top of page


Hey, you wanna learn about the largest amphibian in the western hemisphere? You do?


(No takebacksies.)

Then without further ado, I’d like to introduce you to

Found in the eastern half of the United States, the Hellbender is a giant freaking salamander. They are the largest amphibian in the western hemisphere by a wide margin, with adults clocking in at around two… feet??? long. (That definitely says feet. Daaaaang.) That’s large enough to use as a blunt instrument!

No one is really sure how these giant salamanders earned the name “Hellbender”, but it is thought that white settlers thought it was “a creature from hell who was bent on returning”, or that its wrinkly skin reminded white settlers of “the horrible tortures of the infernal regions.” (White settlers should not have been allowed to name things.)

…All right, yeah, it does sort of look like it crawled out of a Bosch painting.

These days, locals just tend to give them endearing vernacular names like: Snot Otter! Lasagna Lizard! Devil Dog! Grampus! Allegheny Alligator! Aaaand for some reason, Leverian Water Newt! These poor guys just can’t catch a break. You’re hurting his feelings, guys.

But anyway, the Hellbender is found in fast water streams and rivers from New York to Missouri. They breath completely through their skin (Weird, but mammals can be judgey about this so I’ll let it slide.) and hide under large rocks on the streambed, where they feast on crayfish and also regular fish. And maybe also feet. (No, not really.) They are active at night and remain in dark areas during the day. To stay hidden, they have evolved light-sensitive cells all over their bodies. That’s right, they literally turned themselves into a single giant weird eyeball. What the heck, evolution. This seems like a good survival strategy (sort of), but it also means that to catch one you just have to go flip a bunch of muddy rocks over.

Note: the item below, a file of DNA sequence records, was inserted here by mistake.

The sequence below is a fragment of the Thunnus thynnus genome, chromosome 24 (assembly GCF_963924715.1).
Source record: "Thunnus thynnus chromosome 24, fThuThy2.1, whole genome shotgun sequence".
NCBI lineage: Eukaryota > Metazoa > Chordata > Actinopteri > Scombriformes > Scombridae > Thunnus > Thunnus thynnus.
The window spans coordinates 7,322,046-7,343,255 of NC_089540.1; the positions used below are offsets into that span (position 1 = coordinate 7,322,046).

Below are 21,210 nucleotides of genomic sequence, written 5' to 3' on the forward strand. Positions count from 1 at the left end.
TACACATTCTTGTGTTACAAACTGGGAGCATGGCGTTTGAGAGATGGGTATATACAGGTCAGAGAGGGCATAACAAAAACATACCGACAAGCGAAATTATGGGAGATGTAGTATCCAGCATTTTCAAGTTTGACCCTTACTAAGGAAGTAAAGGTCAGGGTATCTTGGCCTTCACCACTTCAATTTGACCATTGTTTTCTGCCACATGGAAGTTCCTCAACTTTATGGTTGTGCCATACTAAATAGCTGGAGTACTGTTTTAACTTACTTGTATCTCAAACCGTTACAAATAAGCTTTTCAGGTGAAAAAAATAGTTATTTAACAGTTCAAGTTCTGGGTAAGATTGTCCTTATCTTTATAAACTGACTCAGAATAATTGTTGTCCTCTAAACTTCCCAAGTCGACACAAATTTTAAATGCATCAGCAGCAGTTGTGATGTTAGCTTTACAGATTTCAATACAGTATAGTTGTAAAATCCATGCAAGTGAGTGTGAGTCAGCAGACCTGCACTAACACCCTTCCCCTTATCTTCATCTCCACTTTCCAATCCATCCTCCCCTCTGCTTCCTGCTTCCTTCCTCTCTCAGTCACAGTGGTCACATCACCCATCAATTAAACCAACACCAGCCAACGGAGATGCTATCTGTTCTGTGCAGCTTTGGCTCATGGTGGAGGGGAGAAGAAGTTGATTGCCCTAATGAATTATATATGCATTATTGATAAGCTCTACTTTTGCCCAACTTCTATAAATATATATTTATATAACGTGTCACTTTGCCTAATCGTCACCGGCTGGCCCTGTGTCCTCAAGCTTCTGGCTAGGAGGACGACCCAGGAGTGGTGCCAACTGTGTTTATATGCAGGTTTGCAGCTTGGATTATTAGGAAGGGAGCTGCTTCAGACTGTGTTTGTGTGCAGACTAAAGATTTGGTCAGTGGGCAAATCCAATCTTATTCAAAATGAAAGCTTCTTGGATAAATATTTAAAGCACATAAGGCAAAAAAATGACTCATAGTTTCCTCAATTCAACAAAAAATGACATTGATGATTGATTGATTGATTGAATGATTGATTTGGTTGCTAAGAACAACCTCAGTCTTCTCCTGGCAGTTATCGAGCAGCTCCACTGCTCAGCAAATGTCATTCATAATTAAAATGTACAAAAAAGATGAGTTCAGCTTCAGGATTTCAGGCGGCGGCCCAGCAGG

Unfortunately, human activity has been decreasing their number for years, and they are now regarded as Threatened. That said, there are many programs now in place for their recovery, including extensive captive breeding and environmental repair. Hopefully in the future these amazing giant snot otters will make a recovery. We wish only good things for the lasagna lizard.

As long as we don’t SQUEEZE them, c’mon.


1. Brian Gratwicke, Flickr

2. USDAgov, Flickr

3. Brian Gratwicke, Flickr

bottom of page